No nation willing to be great, will treat strangers and migrants the way South Africans are currently treating the strangers and migrants in their midst, the same goes for so called megacities like Lagos in Nigeria, where politics recently drove a wedge between the constituents tribes and groupings that make the state the economic hub that it is today, especially following the unsavoury outbursts of a traditional ruler, whose intents and purposes cannot be totally said to be in the interest of the majority of the populace over which he holds sway. The choice is before Africans to make, either to remain in the parochial or accept that the world has become a global village, and hence move in the direction of the times, where the new civilization and greatness lies.

‘kovich

PICTURE CREDIT
1. https://m.facebook.com/photo.php?_e_pi_=7%2CPAGE_ID10%2C4550928780

Advertisements

4 thoughts on “THE XENOPHOBES OF SOUTH AFRICA

  1. It is so discouraging that having gone through the “dark days” by the South Africans, one would have thought that the lessons learnt in those days could have affected their lives in such a way that they would have human feelings and love their fellow brothers just like themselves. But it is so very alarming, disappointing and very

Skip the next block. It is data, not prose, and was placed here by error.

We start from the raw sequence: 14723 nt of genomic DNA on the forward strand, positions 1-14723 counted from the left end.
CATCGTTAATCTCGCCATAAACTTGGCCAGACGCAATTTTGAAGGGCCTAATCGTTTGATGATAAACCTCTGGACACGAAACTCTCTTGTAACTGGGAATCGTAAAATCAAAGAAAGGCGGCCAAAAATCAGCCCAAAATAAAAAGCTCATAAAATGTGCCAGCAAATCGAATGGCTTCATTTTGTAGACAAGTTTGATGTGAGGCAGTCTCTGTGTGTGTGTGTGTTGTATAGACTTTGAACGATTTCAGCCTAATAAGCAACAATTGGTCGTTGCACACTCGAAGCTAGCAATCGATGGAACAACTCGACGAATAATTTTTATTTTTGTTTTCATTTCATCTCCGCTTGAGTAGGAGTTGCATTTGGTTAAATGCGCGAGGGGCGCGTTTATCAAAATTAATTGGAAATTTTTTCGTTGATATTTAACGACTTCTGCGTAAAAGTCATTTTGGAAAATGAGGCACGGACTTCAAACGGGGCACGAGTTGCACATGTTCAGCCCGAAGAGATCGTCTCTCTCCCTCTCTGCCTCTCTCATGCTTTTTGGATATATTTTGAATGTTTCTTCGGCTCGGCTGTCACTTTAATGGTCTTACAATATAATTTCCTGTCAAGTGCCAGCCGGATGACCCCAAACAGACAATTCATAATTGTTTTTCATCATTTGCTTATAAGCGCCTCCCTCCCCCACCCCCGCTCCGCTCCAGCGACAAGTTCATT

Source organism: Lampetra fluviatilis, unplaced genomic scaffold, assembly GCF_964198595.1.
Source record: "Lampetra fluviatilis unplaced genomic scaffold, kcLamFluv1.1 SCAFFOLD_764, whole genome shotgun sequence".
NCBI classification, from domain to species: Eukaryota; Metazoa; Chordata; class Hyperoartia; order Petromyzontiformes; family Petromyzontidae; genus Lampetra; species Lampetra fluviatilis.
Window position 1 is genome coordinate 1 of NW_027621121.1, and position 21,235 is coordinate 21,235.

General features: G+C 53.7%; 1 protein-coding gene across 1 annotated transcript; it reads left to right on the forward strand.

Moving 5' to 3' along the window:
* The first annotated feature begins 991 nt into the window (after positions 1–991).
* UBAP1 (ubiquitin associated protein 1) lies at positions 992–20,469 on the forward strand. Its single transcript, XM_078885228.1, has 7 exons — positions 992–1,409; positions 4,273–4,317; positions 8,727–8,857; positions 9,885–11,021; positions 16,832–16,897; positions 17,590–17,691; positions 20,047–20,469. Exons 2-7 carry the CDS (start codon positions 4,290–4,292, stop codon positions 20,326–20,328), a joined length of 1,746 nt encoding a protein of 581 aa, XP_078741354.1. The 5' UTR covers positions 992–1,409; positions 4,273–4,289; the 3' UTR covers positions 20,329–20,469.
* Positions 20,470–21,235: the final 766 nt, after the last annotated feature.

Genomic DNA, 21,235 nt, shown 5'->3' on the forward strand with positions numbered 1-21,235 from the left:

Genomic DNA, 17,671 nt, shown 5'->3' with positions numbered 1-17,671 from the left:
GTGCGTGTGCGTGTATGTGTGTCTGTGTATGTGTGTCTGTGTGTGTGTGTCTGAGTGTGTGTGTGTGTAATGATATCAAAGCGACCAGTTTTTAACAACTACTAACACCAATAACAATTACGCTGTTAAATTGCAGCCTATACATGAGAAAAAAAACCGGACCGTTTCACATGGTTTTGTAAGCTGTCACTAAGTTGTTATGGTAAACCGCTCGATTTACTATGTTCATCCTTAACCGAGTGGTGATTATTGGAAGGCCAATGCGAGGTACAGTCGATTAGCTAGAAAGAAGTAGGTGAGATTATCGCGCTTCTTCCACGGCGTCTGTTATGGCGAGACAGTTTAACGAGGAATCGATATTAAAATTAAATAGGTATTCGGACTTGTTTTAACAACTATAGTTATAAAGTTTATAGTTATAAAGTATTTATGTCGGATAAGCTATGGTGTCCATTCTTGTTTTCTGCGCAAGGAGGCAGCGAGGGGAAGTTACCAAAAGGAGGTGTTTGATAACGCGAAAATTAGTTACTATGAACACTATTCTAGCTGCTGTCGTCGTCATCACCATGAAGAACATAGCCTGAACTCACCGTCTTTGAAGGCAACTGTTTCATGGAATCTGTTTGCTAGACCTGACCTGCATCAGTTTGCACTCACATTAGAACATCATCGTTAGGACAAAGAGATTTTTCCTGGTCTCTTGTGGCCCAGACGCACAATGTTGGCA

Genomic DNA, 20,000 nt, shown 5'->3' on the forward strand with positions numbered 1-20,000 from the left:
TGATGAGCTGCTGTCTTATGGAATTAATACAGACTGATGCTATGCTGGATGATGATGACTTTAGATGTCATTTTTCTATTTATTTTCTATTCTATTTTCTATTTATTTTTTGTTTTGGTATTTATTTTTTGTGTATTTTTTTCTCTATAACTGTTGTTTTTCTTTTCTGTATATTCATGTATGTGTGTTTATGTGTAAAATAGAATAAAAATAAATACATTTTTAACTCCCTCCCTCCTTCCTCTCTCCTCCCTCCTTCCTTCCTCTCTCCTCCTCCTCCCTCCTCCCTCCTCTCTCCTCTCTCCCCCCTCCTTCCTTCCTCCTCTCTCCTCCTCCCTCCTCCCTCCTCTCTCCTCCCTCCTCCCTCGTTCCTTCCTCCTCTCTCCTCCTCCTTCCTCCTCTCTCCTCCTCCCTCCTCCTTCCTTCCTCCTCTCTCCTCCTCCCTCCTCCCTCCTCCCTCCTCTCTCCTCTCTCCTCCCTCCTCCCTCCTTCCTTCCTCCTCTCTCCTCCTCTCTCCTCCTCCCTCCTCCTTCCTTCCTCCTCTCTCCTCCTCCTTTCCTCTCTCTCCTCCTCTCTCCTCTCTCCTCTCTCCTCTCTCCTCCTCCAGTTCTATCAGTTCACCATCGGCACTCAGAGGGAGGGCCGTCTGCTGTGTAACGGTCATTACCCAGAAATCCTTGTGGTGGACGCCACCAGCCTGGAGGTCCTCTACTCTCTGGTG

discouraging to realize that upon all the support the South Africans received from their African brothers within and in Diaspora in the days of apartheid that they could stoop so low and carry out such barbaric acts upon their fellow brothers.

    This catastrophe should be strongly criticised and repudiated by the rest of the world. This kind of illicit behaviour is not be fitting for a country so praised for the likes of the Nobel Laureate Nelson Mandela, Archbishop Desmond Tutu and a host of other statesmen from there.

    I am just very miffed and disappointed at this disgraceful act. These are the kinds of people that make other races like the Whites refer to black Africans as “apes”. Very sad indeed.

    Like

  2. It’s really shameful, pathetic and appalling. Where is the so called African solidarity that we so much preach about? South Africans have made a mark, an image tarnishing mark that may never be erased! They have sent us far back to the ‘dark ages’ or rather the ‘stone age’ with their primitivism and barbarity. What a shame for the whole of the African continent!!!!

    Like

Leave a Reply

Fill in your details below or click an icon to log in:

WordPress.com Logo

You are commenting using your WordPress.com account. Log Out / Change )

Twitter picture

You are commenting using your Twitter account. Log Out / Change )

Facebook photo

You are commenting using your Facebook account. Log Out / Change )

Google+ photo

You are commenting using your Google+ account. Log Out / Change )

Connecting to %s